Here is a fluffy candy that has only 1 gram of fat. It takes a bit of skill to make sure that it is at the desired consistency but if mastered well, it is a delicious candy that almost melts in your mouth. This is from the Better Homes and Gardens New Cookbook.
2 1/2 cups sugar
1/2 cup water
1/2 cup light-colored corn syrup
2 egg whites
1 teaspoon vanilla or 1/4 teaspoon peppermint or almond extract
1 or 2 drops food coloring, optional
1/2 cup chopped nuts, such as walnuts, pecans or almonds, toasted
Line a tray or baking sheet with waxed paper. Set aside. In a 2-quart heavy saucepan, combine sugar, water and corn syrup. Cook and stir over medium-high heat until the mixture boils. Clip a candy thermometer to the side of the pan. Reduce heat to medium; continue cooking, without stirring, until the thermometer registers 260 degrees, hard ball stage, 15 to 20 minutes. Adjust the heat as necessary to maintain a steady boil. Remove saucepan from heat; remove the thermometer. In a large mixing bowl, beat egg whites with an electric mixer on medium speed until stiff peaks form, meaning that the tips stand up straight. Gradually pour the hot syrup mixture in a thin stream over egg whites. Scrape sides of bowl occasionally. Add vanilla and food coloring if desired to make a pastel shade.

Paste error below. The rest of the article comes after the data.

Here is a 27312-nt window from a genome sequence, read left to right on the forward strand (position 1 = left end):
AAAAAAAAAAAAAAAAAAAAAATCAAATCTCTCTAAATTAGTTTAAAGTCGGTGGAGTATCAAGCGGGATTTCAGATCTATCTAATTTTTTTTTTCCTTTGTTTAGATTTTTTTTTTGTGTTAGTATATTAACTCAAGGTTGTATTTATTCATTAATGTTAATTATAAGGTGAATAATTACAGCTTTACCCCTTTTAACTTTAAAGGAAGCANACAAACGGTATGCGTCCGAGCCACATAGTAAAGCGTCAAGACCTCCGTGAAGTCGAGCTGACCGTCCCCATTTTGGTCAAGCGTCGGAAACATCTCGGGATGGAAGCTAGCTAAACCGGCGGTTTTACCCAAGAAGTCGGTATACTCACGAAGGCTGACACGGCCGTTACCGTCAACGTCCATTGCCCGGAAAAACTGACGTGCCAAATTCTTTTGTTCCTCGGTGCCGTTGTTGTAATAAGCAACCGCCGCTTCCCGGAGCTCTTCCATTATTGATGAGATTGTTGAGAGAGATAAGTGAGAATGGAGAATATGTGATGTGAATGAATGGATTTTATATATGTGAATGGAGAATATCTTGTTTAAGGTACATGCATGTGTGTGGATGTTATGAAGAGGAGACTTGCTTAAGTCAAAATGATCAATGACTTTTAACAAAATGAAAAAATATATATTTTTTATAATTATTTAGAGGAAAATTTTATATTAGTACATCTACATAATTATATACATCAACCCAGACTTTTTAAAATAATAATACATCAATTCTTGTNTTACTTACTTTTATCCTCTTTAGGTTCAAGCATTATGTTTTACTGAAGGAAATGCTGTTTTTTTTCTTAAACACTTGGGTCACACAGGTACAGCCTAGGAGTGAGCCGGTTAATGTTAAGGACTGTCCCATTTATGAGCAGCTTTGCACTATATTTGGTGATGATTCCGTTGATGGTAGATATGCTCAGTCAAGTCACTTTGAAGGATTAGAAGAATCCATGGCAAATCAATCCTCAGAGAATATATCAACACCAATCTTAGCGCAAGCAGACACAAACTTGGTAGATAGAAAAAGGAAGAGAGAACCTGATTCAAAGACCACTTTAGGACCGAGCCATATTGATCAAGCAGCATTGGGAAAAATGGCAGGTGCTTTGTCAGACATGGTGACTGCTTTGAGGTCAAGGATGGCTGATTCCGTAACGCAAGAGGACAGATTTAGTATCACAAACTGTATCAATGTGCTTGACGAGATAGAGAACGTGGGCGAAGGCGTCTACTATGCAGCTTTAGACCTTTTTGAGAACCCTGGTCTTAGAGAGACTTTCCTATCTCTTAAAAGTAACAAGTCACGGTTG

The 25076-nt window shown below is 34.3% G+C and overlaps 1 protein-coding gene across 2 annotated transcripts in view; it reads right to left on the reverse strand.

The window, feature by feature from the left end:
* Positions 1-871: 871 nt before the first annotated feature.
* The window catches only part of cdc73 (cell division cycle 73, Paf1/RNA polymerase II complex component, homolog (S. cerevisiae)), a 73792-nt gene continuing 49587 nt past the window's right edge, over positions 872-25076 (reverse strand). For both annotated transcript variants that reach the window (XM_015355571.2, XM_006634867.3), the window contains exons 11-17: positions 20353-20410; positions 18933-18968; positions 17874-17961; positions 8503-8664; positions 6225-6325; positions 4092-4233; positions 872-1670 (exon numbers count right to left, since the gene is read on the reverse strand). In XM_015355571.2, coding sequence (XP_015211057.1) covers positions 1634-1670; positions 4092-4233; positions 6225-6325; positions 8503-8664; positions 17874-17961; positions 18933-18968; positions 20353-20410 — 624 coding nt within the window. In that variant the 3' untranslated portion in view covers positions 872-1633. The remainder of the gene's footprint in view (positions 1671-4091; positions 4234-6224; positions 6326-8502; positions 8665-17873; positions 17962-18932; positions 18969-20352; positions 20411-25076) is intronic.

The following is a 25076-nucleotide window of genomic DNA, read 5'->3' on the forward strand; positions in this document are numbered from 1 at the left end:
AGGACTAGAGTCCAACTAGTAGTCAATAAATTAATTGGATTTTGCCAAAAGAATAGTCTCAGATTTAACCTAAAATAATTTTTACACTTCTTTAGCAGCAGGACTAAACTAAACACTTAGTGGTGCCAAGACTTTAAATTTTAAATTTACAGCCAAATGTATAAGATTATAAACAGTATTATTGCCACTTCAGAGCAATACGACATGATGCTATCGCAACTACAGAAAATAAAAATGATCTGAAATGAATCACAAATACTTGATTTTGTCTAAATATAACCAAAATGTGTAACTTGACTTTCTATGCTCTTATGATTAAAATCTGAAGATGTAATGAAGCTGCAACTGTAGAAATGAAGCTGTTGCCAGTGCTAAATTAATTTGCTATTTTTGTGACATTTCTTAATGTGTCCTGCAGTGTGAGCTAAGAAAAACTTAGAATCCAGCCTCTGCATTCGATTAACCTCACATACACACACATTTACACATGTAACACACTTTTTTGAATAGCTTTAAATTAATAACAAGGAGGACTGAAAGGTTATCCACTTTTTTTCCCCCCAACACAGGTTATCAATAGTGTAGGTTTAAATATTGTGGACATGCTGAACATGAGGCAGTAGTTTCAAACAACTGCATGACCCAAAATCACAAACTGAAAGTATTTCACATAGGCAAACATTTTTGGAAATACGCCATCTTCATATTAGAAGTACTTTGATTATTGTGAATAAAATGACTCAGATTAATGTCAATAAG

Continue beating on high just until candy starts to thicken and lose its gloss, 5 to 7 minutes. When beaters are lifted, mixture should fall in a ribbon that mounds on itself. To test, drop a spoonful of candy mixture onto waxed paper. If it stays mounded, then mixture has been beaten sufficiently. If mixture flattens, beat one-half to one minute more and check again. If mixture is too stiff to spoon, beat in a few drops of hot water until candy is a softer consistency. Immediately stir in nuts. Using two teaspoons, quickly drop divinity onto prepared baking sheet. Store tightly for up to a week.
Note: If using a stand mixer with a single beater that moves around the bowl, stop the mixer, pour a small amount of syrup over the whites. Immediately beat on high speed for 5 seconds. Stop the mixer and add more syrup. Beat on high speed for 5 seconds. Continue stopping and adding the remaining syrup in batches. If using a hand-held mixer, beat the syrup into the whites in a steady stream. Avoid pouring the syrup onto the beaters, as this will splatter it onto the sides of the bowl.